Flotree pcv 2012 slideshare


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Contextual Inquiry
ProductCamp Vancouver 2012

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Flotree pcv 2012 slideshare

  1. 1. ProductCamp Vancouver 2012 Using Contextual Inquiry To Understand Customer Needs 978.823.0100 Dave Flotree, Program Manager 2352 Main Street, Suite 302 dave.flotree@incontextdesign.com Concord, MA 01742 www.incontextdesign.com Copyright © 2011 InContext Enterprises Inc. All rights reserved.
  2. 2. Contextual Inquiry Provides reliable, detailed knowledge of what people actually do and what they really care about
  3. 3. Contextual Inquiry A set of principles, not steps Context Partnership Interpretation Focus
  4. 4. The principle of Context What people say they do And what they actually do Are different
  5. 5. What is Context?Get as close to the work as possible  Go to the customer  Interview while they are working  Be grounded in real objects and events  Pay attention to non-verbal communicationOngoing work versus summary experience  People tend to give summaries  Ongoing work is never summarizedStay concrete, don’t abstract  Ongoing work. “Show me…”  Recent retrospective account . “When was the last time you…”  Look at artifacts
  6. 6. The principle of Partnership People know everything about what they do… They just can’t tell you
  7. 7. What is Partnership?Partnership as relationship  The user is the expert  So follow their lead  Help the users articulate and Withdrawal see their work practiceAvoid ineffective interview styles  The Traditional Interviewer  The Expert/Novice  The Guest/Host ReturnApprenticeship is the preferred model  Listen, learn, be humble, don’t judge  And assume that people do things for a reason  Return to the ongoing work • It always keeps you in the apprenticeship model
  8. 8. The principle of Interpretation It’s not the facts that matter… It’s the interpretation of the facts
  9. 9. What is Interpretation?Interpretation is the data  A shared understanding of what is going on Customer  Offer interpretations • Don’t ask open-ended Fact questionsListen for the “No” tune the interpretation  Huh? Hypothesis  Umm... could be  “They” would like it  “Yes” comes with elaboration Implication  Watch for non-verbal clues  Check your design ideas as they occur Design Idea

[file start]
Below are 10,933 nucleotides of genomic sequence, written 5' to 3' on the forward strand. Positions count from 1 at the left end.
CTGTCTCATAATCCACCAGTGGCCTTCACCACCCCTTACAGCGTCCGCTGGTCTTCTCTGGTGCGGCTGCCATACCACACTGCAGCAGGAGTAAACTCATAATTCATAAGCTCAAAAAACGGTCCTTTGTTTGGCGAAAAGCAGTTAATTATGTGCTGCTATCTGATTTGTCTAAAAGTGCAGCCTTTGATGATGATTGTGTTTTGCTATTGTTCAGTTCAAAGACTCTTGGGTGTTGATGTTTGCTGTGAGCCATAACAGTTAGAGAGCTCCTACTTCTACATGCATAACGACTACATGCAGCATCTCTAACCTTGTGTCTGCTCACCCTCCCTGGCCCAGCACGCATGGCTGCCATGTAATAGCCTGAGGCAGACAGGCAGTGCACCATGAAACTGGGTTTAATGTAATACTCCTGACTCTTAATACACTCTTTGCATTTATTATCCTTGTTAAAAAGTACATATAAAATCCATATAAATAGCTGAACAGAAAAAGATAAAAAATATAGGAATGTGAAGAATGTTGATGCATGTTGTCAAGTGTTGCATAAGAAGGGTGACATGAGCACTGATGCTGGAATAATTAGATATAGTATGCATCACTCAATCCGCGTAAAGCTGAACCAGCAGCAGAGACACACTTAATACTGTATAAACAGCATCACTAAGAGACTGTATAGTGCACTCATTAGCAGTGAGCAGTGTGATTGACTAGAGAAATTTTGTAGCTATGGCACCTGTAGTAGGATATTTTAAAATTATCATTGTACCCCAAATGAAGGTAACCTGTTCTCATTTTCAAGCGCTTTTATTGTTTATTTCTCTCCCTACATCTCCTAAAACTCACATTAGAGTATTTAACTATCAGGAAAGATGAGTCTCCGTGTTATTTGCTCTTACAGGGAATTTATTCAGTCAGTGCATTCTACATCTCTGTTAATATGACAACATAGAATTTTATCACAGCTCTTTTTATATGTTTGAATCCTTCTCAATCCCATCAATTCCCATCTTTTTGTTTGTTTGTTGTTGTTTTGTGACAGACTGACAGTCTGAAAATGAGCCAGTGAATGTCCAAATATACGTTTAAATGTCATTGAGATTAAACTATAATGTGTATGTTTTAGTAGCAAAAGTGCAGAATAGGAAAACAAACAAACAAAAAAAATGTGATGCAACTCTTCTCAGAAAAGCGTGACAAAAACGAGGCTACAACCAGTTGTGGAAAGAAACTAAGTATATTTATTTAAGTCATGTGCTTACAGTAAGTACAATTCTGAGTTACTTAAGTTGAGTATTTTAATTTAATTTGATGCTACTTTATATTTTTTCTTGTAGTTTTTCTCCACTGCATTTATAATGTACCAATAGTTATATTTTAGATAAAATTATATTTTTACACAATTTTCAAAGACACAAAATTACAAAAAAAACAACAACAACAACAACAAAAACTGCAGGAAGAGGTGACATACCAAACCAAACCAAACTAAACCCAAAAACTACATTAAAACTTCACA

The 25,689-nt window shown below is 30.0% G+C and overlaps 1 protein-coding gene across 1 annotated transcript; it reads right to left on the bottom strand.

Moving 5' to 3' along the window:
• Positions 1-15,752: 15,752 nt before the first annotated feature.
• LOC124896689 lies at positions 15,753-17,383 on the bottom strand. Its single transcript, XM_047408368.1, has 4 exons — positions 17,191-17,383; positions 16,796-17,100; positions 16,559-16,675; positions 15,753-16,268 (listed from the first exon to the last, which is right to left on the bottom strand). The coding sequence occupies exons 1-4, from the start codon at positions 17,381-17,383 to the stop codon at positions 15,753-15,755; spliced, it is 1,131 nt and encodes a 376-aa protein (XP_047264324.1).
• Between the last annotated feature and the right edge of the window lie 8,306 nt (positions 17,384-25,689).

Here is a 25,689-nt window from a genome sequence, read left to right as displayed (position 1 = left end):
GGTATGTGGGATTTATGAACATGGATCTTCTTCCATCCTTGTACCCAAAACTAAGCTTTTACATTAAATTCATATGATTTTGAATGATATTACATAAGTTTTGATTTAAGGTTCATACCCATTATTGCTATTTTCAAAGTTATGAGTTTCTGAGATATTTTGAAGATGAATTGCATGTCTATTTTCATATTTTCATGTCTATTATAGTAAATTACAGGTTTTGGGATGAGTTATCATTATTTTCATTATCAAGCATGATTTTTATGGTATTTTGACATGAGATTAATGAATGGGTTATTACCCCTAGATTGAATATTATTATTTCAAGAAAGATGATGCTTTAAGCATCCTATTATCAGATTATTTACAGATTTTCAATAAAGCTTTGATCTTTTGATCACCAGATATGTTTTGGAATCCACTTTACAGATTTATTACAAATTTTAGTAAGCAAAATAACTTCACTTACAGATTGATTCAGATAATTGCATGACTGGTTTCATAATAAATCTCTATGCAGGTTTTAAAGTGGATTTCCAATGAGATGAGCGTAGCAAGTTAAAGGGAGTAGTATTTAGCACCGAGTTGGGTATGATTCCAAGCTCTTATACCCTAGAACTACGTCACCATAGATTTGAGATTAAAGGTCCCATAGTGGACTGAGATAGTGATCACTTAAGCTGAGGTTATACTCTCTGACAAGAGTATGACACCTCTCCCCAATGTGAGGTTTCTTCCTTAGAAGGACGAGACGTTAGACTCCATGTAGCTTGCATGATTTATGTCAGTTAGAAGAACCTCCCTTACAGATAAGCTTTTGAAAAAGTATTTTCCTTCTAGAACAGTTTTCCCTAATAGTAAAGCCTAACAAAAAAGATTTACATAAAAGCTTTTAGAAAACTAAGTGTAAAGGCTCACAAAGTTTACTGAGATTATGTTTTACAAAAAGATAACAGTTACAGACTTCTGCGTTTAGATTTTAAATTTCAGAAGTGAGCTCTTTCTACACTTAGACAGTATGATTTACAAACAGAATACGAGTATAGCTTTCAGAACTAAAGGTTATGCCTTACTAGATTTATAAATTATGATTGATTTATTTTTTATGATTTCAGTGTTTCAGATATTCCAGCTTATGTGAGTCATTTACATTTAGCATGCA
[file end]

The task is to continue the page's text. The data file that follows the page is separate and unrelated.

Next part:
10. 10. The principle of Focus “What you know, you know, what you dont know, you dont know. This is true wisdom.” - Confucius
  11. 11. What is Focus?Know your purpose entering focus  We all have an entering focus what • A set of preconceived assumptions and beliefs we make  Drive interviews with your project focus up • A clear understanding of what work you are trying to what we assume understand about the user’s  Expand your focus world what we see • Challenge your assumptions, probe the unexpectedProbe to expand focus  Surprises and contradictions  “Nods” — What you assume is true  What you do not know  The problem behind solutionsShare  Interpretations for validation what we miss  Design ideas for co-design user’s world
  12. 12. Contextual Inquiry Context Partnership Interpretation Focus
  13. 13. How to get startedIt doesn’t take many interviews  3-5 people who do the same activity can characterize markets of millions  Rule of thumb for numbers of interviewees • 4 for each work role; 3 in each significant context (e.g., skill level, tech savvy) • 3 organizations of each significant type (e.g., size, geography)Make the data you bring back actionable  Use a process like an interpretation session with other people  Create session notes (virtual Post-Its) and diagrams you can use to…Build an affinity diagram and other work models as appropriate  Reveals underlying pattern: intent, strategy, structure, and scope  Shows what matters to the entire population, keeping variations that matter  Eliminates focusing on individual users  Provides real data for design thinking, personas, scenarios, user stories
  14. 14. Put the customer at the center of the designDave Flotree, Program Managerdave.flotree@incontextdesign.com